The addition of an NHL team, fresh capital, and increased media rights among all sports lifted Fenway Sports Group’s value by nearly 50 percent to $9.81 billion, climbing one spot to No. 3 on Forbes’ annual list of the world’s largest sports empires.
The Kraft family remained at No. 7 at $5.3 billion.
FSG, which owns the Red Sox, Liverpool Football Club, 80 percent of NESN, Fenway Sports Management, Fenway Real Estate, and is a part-owner of a NASCAR franchise, paid $900 million to purchase the Pittsburgh Penguins last month. The portfolio addition, along with an injection of $750 million in capital from RedBird Capital last spring, helped to spur a 48.6 increase in its enterprise value, which stood at $6.6 billion one year ago.
The Kraft family, headed by Robert Kraft, owns the New England Patriots, New England Revolution, Kraft Analytics Group, the Boston Uprising esports team, and has significant stakes in DraftKings and the Skillz esports gaming platform.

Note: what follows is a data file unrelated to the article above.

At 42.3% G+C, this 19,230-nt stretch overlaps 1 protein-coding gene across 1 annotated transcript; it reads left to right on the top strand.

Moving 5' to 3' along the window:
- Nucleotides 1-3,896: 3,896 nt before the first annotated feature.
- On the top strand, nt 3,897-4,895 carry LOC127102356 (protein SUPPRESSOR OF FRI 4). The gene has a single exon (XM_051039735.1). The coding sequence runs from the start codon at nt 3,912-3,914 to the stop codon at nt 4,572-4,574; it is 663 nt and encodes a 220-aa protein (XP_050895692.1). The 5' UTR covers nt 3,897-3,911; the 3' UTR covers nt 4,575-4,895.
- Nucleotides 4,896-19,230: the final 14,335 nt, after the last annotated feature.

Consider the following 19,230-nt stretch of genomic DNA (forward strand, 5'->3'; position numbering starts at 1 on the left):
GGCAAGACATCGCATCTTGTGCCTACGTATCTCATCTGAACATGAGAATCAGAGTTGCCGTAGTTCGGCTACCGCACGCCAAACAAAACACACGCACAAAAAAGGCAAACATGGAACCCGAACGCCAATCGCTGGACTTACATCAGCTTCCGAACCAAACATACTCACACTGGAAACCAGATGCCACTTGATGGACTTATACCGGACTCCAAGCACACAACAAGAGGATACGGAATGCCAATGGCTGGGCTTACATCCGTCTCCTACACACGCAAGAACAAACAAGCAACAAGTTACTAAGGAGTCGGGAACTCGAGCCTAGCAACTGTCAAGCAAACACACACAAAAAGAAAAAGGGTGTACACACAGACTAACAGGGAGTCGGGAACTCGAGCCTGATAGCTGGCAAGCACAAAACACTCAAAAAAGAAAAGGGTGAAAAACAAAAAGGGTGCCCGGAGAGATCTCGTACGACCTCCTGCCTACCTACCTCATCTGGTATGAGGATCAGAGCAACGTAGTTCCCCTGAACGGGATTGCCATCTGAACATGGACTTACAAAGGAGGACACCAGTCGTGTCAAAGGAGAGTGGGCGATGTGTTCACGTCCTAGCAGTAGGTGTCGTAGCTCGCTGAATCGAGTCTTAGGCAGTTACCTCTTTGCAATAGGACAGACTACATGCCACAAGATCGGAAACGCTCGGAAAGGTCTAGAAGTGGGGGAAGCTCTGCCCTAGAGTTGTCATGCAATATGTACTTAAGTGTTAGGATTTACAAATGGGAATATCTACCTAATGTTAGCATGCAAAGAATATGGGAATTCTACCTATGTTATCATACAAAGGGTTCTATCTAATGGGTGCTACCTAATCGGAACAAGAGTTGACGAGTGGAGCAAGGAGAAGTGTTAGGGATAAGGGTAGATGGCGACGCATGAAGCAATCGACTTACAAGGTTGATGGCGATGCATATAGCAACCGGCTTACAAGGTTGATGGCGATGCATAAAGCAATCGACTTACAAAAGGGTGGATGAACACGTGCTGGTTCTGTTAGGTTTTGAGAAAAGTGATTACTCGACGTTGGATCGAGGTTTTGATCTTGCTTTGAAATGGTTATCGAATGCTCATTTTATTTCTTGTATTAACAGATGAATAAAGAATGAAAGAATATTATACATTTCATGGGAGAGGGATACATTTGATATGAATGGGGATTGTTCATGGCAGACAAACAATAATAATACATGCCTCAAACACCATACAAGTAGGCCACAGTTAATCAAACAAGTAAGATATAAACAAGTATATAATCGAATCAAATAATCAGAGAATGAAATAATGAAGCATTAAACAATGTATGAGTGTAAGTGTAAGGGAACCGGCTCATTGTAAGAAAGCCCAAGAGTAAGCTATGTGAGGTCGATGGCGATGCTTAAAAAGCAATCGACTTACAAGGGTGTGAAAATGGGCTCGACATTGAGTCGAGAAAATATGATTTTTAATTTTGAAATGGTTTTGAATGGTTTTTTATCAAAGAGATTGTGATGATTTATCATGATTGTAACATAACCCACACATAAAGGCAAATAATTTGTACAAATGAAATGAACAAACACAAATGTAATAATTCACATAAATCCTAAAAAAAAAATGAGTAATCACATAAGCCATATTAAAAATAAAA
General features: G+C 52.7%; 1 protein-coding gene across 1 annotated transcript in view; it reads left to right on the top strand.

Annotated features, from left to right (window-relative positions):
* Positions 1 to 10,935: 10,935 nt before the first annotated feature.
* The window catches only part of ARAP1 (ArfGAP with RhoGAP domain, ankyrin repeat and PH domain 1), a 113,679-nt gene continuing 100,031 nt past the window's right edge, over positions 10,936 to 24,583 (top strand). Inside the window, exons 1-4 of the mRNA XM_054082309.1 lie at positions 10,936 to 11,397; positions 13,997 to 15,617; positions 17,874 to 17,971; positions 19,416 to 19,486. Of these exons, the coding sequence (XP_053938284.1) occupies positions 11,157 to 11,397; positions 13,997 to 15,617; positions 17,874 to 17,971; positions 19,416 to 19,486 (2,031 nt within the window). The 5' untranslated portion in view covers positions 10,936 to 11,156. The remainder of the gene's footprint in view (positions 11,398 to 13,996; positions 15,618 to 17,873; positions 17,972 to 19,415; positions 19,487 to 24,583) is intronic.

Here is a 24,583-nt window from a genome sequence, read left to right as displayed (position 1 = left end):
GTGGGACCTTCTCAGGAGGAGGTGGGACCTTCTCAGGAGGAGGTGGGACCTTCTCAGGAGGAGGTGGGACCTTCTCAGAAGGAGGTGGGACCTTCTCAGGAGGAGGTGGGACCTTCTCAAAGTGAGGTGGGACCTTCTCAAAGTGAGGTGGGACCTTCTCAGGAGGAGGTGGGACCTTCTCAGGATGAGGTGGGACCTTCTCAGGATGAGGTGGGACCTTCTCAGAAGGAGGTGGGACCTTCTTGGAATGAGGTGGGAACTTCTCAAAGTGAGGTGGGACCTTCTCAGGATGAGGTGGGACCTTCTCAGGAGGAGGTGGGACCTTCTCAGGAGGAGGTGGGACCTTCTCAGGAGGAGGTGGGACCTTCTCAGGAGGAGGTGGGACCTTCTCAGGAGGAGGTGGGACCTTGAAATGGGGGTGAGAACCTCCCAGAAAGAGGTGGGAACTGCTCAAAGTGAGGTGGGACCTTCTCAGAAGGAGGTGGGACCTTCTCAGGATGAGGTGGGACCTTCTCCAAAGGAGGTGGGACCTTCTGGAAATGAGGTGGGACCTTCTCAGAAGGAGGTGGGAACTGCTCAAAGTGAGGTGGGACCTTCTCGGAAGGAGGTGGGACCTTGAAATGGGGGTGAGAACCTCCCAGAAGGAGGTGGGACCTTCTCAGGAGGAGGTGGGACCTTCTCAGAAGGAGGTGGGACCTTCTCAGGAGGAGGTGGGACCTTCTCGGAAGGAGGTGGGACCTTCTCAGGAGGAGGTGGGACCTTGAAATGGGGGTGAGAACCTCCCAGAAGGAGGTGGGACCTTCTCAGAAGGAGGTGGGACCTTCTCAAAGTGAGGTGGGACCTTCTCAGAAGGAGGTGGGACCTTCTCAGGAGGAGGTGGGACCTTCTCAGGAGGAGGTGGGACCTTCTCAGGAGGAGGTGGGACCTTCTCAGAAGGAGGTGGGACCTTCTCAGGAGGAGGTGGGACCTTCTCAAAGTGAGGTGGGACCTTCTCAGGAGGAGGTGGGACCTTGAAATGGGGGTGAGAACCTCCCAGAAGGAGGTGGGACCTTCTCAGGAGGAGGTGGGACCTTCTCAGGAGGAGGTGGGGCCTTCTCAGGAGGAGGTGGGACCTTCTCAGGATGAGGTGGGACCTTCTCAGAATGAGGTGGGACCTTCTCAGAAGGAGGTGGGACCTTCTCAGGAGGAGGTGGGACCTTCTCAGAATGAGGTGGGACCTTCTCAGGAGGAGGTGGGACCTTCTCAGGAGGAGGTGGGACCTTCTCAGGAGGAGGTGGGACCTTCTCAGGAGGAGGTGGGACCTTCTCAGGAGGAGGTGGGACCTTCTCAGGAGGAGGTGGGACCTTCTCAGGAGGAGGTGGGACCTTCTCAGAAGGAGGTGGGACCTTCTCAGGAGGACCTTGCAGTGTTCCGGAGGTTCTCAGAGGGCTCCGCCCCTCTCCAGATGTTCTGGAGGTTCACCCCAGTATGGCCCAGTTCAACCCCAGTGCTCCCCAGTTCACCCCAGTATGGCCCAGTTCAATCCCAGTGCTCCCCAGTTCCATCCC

Its value increased 10.9 percent.
FSG swapped rankings with Dallas Cowboys owner Jerry Jones, whose portfolio also includes real estate, hospitality and gaming. Jones’ $8.85 billion in holdings increased by 26.8 percent.
Holding onto its firm grasp of the No. 1 ranking is Liberty Media, owner of the world champion Atlanta Braves and Formula 1 racing. The company grew at a 32.2 percent clip, from $13 billion to $17.2 billion.
Kroenke Sports & Entertainment, owners of the Los Angeles Rams, Colorado Avalanche, Denver Nuggets, and Arsenal FC of England’s Premier League is at No. 2 at $10.54 billion.
Yankees Global Enterprises ($6.81 billion) dropped one spot, from fifth to sixth.
Overall, Forbes said the aggregate value of its top 20 sports companies grew by 22 percent over the year, from $102 billion to $124 billion.
John Henry, principal owner of FSG, also owns the Boston Globe.